John Korner at Victoria Miro London

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Fallen Fruit from Frisland was a show that one could easily walk into, look quickly around, and equally quickly dismiss as a bit “playful” and littered with a few colourful yet washed-out pretty pictures, a show completely overwhelmed by soaring, cathedral-like space of Victoria Miro gallery up near the canals and basins off City Road. The centrepiece of the art seems to be a floor carpeted in geometric blue and grey, with a large ramp near the end of the room and a boat filled with bulbous ceramic pots.

But I think that would be the wrong impression. The floor, to start with the most obvious, stands up to the space. The ramp recalls Hokusai’s wave, channelled through a skateboard park; the carpet itself is no simply-repeated geometry, but rather has some subtle changes and modulations near the top of the ramp. I found myself walking on and around the ramp, looking closely at the boat, trying to make sense of the (singly) monochromatic, but very textured, pots. Although this is completely different from the Minimalist art of Judd and Serra, the viewer is similarly prompted to investigate, circumnavigate, and probe the sculptural element, in the way that Michael Friend described memorably as “theatrical”.

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Drawn in, I paid a lot more attention to the paintings. Deceptively simplistic, they use veils of dilute acrylic to create a shimmering effect, as the white ground shines through, evoking the flat lands and shining sea of the artist’s native Frisia, a coastland in southern Denmark. The dark cavernous space, again, works symbiotically with the art as the spotlights really ping off the white canvases (with the vibration from nearby construction work causing one of painting to vibrate, a minor distraction). The images, while clearly figurative, have more than sufficient abstraction to impose a certain seriousness and austerity to the work. To use a wine analogy, we look for structure and tannins (read abstraction and geometry) to balances fruit and enable longevity in the wine (read luscious skeins of paint and colour and line), to give us something to offset the apparent likeability, to add a little bitter to the sweetness.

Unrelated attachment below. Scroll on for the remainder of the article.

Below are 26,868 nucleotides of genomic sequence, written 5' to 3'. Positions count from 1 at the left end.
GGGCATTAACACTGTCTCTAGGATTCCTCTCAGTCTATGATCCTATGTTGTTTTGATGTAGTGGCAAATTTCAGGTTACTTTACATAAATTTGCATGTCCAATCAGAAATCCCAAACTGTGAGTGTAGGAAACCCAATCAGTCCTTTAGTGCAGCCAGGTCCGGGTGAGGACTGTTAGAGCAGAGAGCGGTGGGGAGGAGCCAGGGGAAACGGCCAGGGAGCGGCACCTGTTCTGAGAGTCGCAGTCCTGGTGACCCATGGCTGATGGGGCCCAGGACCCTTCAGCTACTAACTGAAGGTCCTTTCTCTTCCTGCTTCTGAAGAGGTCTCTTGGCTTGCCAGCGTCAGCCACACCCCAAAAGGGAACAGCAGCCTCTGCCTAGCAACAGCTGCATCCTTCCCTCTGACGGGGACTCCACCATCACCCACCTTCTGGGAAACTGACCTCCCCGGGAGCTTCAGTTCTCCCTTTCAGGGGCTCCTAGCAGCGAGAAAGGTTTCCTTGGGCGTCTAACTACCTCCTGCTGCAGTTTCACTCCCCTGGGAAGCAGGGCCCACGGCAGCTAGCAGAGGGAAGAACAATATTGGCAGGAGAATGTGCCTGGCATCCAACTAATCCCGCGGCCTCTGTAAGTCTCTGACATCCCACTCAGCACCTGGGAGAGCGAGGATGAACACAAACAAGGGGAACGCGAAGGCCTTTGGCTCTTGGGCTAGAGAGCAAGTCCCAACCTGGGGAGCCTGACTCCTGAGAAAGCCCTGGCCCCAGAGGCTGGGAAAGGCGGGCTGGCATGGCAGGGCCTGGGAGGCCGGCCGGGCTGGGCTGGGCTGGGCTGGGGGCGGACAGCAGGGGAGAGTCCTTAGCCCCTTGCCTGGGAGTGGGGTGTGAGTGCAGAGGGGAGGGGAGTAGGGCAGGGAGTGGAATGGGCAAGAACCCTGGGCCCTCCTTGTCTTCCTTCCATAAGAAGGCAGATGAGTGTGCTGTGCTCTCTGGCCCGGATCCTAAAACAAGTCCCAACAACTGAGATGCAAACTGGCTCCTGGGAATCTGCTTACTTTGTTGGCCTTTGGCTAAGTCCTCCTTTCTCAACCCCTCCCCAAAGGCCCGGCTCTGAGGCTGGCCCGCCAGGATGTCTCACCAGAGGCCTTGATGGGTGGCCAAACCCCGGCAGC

I suppose I’d end with two loose threads for further exploration: the spelling “Frisland”, as opposed to Frisia or Friesland, refers to a mythical land, sometimes associated with Iceland, and it’s not clear if this is an intended allusion by the artist; secondly, the sea-light that comes through in these works recalls the work of another Northern low-lander, Willem De Kooning: I refer mainly to the late works, done in East Hampton, again under the influence of the nearby sea.

Late De Kooning painting
Late De Kooning painting